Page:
The bones in our body are particularly vulnerable to injury and can break when the trauma is sufficiently forceful. The ribs are the bones that cover the thorax and protect the heart and the lungs. Unfortunately, under certain circumstances, the ribs may fracture. In this article we shall briefly review rib fractures and how they can be managed.
The most common cause of rib fracture is blunt trauma. This is often sustained due to some form of road traffic accident, physical assault or falls. In individuals who have lung disease, fierce coughing over prolonged periods of time can weaken the ribs and can result in fractures. Stress on the ribs due to sudden movements of the chest can also cause minor fractures.
Typically, patients have a background history of trauma when they present to the emergency department with a fracture. Upon taking a breath in, patients can experience chest discomfort. As a result, their breathing may become rather shallow and patients may become breathless.
Rib fractures do not have a particular predilection to where the fracture occurs. In other words, the fractures can occur on any rib depending on where the trauma takes place.
Upon examination, the patient will have a great deal of tenderness and pain over the area of the fracture. Sometimes a small amount of air may enter the space beneath the skin from the lungs, causing a ‘crackling’ sensation when the skin is pressed upon. In the event that multiple rib fractures have occurred, the chest wall tends to move inward when the patient takes a breath in (normally it moves outward). This is known as a paradoxical movement and the clinical condition is called a flail chest. Examinations will also reveal bleeding and bruising over the site of fracture.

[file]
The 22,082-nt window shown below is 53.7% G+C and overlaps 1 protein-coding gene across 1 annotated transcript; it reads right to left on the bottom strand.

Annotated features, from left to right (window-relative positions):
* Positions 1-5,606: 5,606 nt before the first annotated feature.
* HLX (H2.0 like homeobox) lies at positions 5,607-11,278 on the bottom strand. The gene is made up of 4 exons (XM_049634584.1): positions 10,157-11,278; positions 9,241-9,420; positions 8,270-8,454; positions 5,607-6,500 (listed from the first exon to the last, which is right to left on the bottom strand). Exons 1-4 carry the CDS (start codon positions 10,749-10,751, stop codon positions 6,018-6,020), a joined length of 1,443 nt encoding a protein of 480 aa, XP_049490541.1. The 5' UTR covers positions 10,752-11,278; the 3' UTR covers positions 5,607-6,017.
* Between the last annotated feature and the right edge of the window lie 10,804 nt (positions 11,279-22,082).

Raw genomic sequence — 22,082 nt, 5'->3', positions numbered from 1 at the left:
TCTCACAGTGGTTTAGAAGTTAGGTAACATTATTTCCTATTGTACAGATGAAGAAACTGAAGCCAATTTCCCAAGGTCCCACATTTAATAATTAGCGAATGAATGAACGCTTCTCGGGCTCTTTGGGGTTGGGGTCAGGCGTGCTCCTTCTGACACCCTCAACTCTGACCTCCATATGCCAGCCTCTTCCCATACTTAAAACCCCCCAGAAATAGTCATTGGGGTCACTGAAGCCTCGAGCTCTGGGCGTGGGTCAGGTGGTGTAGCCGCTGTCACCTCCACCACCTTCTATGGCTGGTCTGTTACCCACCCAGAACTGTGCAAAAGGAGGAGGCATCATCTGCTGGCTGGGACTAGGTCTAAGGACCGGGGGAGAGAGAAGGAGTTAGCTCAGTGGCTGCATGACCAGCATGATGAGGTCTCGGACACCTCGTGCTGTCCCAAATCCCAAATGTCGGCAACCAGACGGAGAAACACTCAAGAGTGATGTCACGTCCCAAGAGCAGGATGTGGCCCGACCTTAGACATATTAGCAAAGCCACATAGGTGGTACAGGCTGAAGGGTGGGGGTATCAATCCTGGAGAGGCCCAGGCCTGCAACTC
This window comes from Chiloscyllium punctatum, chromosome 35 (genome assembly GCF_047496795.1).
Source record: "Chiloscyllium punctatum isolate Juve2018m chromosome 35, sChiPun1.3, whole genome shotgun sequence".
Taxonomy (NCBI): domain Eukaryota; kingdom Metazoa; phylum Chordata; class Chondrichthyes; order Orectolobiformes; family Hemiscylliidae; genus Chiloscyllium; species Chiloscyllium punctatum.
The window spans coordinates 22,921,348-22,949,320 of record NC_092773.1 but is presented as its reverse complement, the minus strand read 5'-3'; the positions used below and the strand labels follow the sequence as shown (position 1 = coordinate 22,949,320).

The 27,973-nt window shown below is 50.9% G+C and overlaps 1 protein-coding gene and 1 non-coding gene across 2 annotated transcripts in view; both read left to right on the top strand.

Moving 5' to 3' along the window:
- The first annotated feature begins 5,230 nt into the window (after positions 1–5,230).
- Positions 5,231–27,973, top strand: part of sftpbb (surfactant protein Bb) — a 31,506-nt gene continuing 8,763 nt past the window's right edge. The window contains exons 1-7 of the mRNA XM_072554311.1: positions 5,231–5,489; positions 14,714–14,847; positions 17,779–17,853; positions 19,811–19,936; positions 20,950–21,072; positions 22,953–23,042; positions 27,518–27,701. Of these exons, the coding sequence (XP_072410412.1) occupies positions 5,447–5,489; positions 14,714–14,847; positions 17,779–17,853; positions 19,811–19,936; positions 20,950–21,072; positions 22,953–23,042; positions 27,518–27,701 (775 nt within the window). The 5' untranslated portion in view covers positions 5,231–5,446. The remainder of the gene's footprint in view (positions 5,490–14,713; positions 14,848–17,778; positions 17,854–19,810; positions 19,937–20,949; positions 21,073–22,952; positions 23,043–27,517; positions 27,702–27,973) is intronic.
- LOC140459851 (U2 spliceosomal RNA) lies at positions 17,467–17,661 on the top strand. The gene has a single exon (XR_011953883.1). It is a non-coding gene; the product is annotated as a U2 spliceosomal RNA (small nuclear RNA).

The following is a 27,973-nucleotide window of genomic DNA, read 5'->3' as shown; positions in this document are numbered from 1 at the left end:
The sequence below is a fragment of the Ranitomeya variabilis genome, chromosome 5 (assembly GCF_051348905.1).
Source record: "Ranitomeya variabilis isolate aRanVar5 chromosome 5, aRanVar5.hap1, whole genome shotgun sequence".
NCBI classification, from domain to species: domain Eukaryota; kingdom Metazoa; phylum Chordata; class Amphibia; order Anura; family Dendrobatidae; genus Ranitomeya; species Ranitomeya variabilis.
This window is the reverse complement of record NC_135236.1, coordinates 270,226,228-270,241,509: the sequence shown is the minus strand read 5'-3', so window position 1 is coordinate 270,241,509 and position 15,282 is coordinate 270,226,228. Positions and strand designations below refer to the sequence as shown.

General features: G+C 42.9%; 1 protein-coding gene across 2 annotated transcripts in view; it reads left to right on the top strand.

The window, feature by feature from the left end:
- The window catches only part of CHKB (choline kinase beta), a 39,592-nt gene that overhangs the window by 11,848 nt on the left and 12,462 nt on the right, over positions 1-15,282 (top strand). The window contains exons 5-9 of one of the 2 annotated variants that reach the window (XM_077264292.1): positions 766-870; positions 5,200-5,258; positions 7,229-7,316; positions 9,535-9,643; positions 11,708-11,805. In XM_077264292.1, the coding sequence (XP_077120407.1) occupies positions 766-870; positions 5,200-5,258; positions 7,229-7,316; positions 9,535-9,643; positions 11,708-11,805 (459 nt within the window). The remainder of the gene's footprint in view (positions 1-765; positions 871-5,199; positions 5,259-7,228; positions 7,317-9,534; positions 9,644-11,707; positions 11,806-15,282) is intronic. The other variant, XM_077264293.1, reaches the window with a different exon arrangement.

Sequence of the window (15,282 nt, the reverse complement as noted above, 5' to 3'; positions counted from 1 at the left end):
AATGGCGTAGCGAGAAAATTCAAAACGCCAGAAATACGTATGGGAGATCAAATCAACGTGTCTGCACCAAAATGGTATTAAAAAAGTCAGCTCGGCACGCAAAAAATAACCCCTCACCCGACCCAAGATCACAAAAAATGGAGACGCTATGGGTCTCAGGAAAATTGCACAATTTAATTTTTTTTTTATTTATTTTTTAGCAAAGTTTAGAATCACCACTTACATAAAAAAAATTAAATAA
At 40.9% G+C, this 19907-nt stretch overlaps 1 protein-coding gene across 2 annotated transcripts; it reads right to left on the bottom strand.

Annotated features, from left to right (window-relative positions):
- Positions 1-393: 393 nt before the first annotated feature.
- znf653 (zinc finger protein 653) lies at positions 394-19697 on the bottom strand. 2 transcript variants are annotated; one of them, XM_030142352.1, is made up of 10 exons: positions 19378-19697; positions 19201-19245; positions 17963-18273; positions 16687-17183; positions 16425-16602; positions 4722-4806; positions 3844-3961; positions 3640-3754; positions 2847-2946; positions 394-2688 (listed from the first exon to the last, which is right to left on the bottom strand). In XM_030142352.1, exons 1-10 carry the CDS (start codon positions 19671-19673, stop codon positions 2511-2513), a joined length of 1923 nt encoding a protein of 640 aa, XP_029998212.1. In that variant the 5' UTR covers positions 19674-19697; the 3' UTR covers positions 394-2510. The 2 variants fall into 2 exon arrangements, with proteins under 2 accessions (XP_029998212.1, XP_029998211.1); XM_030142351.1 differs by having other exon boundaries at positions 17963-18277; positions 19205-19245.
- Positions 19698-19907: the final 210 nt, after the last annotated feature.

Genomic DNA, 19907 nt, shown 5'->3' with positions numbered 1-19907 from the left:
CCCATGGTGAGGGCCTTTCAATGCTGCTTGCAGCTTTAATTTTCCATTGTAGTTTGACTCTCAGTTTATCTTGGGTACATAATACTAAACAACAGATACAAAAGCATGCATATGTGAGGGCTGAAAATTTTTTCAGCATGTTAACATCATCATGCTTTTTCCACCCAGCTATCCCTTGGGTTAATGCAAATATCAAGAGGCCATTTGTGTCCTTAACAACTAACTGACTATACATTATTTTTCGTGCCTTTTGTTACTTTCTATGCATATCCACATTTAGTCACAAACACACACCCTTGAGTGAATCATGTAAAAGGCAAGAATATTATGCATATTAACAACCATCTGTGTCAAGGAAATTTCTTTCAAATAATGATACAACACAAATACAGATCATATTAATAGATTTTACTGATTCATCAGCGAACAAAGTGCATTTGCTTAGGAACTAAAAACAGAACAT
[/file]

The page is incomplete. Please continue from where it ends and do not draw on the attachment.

The best way to diagnose a rib fracture is through an X-ray of the chest. Specific views may be taken to visualize the rib structure. Further evaluation may be performed using a CT scan, though this is often not required unless there are complications.
Initial management of rib fractures is done in the emergency department. The assessment of the patient’s airway, breathing and circulation should be done first. Secondary surveys looking for fractures elsewhere must be conducted, especially if the patient has sustained injuries from a road traffic accident.
With regard to specific management of rib fractures, pain control is the first step forward. This can be achieved through simple painkillers or non-steroidal anti-inflammatory drugs. Some individuals might need more powerful medications such as narcotic painkillers, that is, something like morphine, which is offered to patients under controlled circumstances.
In individuals who have had a single rib fracture, in the absence of any underlying injury to the lungs or other structures, no specific treatment is required. However, in patients who had three or more rib fractures, admission to intensive care may be warranted. This is because rib fractures can be accompanied by complications such as accumulation of blood in the space surrounding the lung (called hemothorax) or excessive air in this same space (called pneumothorax). Injury to the lungs may also occur.
Rib fractures can occur following blunt trauma to the chest. Small fractures do not require specific treatment but multiple fractures may require admission to an intensive care unit and more aggressive management.